Are you tired of celebrating the same old Valentine’s Day every year? Why not spice things up by celebrating White Day, a unique holiday in Japanese culture? It will be a memorable and exciting experience for you and your partner and will allow you to learn about a different culture. Check out this blog article to learn more about the differences between Valentine’s Day and White Day and make this year’s celebration one to remember!
1. History of White Day: What Is White Day?
In Japanese culture, White Day is celebrated on the 14th of March, a day for men to show appreciation to the women who gifted them on Valentine’s Day. White symbolises purity and sweet, young love and is also associated with sugar. This holiday, originally called “Ai ni Kotaeru White Day” or “Answer Love on White Day,” is a chance for men to return the favour and express gratitude.
In Japan, women give men chocolates on Valentine’s Day. These chocolates can be “chocolate of love” or “courtesy chocolate.” If the chocolate is homemade, it shows that the man is the woman’s “only one.” One month later, on White Day, men are expected to give gifts to the women who gave them gifts on Valentine’s Day. On White Day, gifts should be of significantly greater value than those given on Valentine’s Day; this commonly means “thrice the return.” If a man fails to give a gift on White Day and offers an explanation, it might still be interpreted as a sign of Dominance. Giving a gift of equal value is a way to end the relationship.
2. White Day vs. Valentine’s Day: Key Differences and Similarities
Valentine’s Day and White Day are holidays associated with love and romance. They are both celebrated annually and involve the exchange of gifts and gestures of affection between partners.
One of the main differences between the two holidays is that Valentine’s Day is primarily celebrated in Western countries, while White Day is primarily celebrated in East Asian countries, particularly Japan, South Korea, and Taiwan. Another difference is that on Valentine’s Day, the women generally initiate gift-giving and make romantic gestures towards the men in their lives. On White Day, the roles are reversed, and the men are expected to give gifts and make romantic gestures towards the women who gave them gifts on Valentine’s Day.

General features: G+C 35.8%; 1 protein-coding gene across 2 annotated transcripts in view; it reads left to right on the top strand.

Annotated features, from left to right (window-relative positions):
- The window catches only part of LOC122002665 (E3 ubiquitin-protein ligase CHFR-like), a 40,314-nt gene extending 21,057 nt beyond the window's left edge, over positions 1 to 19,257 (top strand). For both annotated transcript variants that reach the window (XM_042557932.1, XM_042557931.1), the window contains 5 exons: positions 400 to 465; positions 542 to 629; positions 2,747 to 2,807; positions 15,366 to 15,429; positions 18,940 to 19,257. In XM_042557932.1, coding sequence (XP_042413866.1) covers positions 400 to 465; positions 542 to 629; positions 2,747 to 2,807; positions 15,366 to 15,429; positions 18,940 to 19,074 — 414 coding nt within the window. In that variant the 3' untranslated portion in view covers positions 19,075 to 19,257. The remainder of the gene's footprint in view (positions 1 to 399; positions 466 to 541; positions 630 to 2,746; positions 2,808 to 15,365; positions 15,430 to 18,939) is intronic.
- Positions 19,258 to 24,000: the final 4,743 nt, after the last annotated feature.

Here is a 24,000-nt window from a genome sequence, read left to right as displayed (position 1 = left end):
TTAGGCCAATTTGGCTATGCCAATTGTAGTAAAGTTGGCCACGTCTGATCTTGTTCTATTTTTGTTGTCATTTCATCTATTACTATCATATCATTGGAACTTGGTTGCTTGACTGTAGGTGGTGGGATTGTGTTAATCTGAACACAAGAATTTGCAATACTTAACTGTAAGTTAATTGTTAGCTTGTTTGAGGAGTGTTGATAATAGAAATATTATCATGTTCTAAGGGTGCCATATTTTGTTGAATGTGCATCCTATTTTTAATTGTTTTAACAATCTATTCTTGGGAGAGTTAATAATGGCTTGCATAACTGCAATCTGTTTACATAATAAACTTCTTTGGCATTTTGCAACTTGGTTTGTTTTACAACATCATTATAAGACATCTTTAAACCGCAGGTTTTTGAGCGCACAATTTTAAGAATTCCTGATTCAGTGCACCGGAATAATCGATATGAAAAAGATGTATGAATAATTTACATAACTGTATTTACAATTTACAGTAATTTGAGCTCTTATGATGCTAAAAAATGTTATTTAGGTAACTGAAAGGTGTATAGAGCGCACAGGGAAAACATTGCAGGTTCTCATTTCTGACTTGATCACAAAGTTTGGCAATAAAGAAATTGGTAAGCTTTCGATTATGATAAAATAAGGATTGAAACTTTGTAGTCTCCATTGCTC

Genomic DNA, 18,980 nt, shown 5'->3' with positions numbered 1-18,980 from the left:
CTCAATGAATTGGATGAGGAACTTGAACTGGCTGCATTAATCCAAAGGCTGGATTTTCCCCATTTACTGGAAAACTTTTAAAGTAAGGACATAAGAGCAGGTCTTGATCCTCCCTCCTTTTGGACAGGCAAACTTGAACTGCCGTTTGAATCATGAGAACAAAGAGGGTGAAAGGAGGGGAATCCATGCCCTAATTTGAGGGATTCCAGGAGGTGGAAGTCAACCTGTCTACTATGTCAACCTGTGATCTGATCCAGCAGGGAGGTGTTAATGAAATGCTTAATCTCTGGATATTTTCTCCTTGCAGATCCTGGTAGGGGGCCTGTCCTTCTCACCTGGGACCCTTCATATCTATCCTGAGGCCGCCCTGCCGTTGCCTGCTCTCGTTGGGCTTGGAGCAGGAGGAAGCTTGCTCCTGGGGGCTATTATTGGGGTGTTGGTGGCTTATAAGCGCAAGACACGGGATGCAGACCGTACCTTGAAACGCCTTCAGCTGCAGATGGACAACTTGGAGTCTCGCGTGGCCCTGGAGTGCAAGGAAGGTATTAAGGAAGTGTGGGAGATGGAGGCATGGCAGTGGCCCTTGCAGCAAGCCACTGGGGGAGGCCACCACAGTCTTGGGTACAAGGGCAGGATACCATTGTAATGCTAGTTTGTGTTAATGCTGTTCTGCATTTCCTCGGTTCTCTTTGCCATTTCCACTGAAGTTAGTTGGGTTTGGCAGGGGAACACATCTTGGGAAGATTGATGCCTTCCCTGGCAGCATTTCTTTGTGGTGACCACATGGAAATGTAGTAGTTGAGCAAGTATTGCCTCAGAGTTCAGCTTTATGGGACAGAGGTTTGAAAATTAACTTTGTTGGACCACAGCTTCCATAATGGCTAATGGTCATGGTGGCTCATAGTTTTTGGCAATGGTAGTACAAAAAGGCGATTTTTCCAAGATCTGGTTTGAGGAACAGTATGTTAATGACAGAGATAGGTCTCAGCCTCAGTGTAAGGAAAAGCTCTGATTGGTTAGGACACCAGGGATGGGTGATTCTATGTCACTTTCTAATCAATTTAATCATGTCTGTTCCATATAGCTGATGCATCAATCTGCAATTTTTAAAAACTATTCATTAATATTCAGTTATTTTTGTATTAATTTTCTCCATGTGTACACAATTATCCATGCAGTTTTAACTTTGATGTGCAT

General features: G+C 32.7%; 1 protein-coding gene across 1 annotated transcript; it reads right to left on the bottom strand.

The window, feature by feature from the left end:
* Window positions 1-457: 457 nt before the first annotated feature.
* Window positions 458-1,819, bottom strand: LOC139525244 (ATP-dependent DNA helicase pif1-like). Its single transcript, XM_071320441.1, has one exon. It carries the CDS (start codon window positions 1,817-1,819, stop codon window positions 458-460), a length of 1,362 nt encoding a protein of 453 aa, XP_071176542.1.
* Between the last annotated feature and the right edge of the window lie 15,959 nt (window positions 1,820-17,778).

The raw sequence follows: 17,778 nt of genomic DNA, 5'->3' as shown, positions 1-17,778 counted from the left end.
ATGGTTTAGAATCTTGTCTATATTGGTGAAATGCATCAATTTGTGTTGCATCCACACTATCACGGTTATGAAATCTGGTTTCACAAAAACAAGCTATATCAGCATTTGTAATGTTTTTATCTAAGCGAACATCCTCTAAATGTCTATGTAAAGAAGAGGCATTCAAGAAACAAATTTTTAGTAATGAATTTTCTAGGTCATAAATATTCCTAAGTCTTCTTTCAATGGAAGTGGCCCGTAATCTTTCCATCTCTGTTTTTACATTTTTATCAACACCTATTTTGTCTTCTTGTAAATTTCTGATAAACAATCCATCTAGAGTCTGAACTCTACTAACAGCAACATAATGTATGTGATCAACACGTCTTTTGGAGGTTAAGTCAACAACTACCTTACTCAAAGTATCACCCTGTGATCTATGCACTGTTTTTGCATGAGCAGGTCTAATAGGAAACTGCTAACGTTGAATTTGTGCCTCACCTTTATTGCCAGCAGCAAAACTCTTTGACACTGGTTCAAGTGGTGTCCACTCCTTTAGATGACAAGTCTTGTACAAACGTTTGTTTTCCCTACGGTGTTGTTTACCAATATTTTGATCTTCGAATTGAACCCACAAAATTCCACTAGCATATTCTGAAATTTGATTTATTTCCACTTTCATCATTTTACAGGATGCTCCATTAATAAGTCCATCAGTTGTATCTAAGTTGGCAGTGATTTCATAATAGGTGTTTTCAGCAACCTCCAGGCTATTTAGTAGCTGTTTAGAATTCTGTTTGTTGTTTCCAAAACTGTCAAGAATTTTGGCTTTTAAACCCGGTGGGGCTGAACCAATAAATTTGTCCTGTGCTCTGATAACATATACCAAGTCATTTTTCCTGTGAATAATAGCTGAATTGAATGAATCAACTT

3. Why Do Japanese People Celebrate White Day
A small sweets shop in Fukuoka created White Day as a marketing campaign in Japan in the late 1970s. The shop owner came up with the idea after reading a letter in a women’s magazine from a reader who lamented that women don’t get anything in return for the chocolates they give on Valentine’s Day. The shop owner, inspired by the idea of returning gifts (or “okaeshi”) in Japanese culture, decided to create a holiday on March 14th, one month after Valentine’s Day, where men would give gifts to the women who gave them gifts on Valentine’s Day.
The holiday was initially called “Marshmallow Day” due to the special marshmallow sweets that were created for the occasion but were later changed to “White Day” to reflect the white colour of marshmallows. Today, White Day is a well-established holiday in Japan and other East Asian countries and is a time for men to show their appreciation and gratitude to the women in their lives.
4. Places To Celebrate White Day in Japan
1. Inokashira Park
Looking for a romantic spot for a date in Kichijoji? Inokashira Park is a picturesque green space full of charming coffee shops perfect for a cozy breakfast or lunch. And when the cherry trees around the pond are in full bloom in March or April, take a scenic boat ride on Inokashira Pond for a truly magical experience. Located just a short walk from JR Kichijoji Station. The perfect spot for a romantic stroll.
2. Sumida River dinner cruise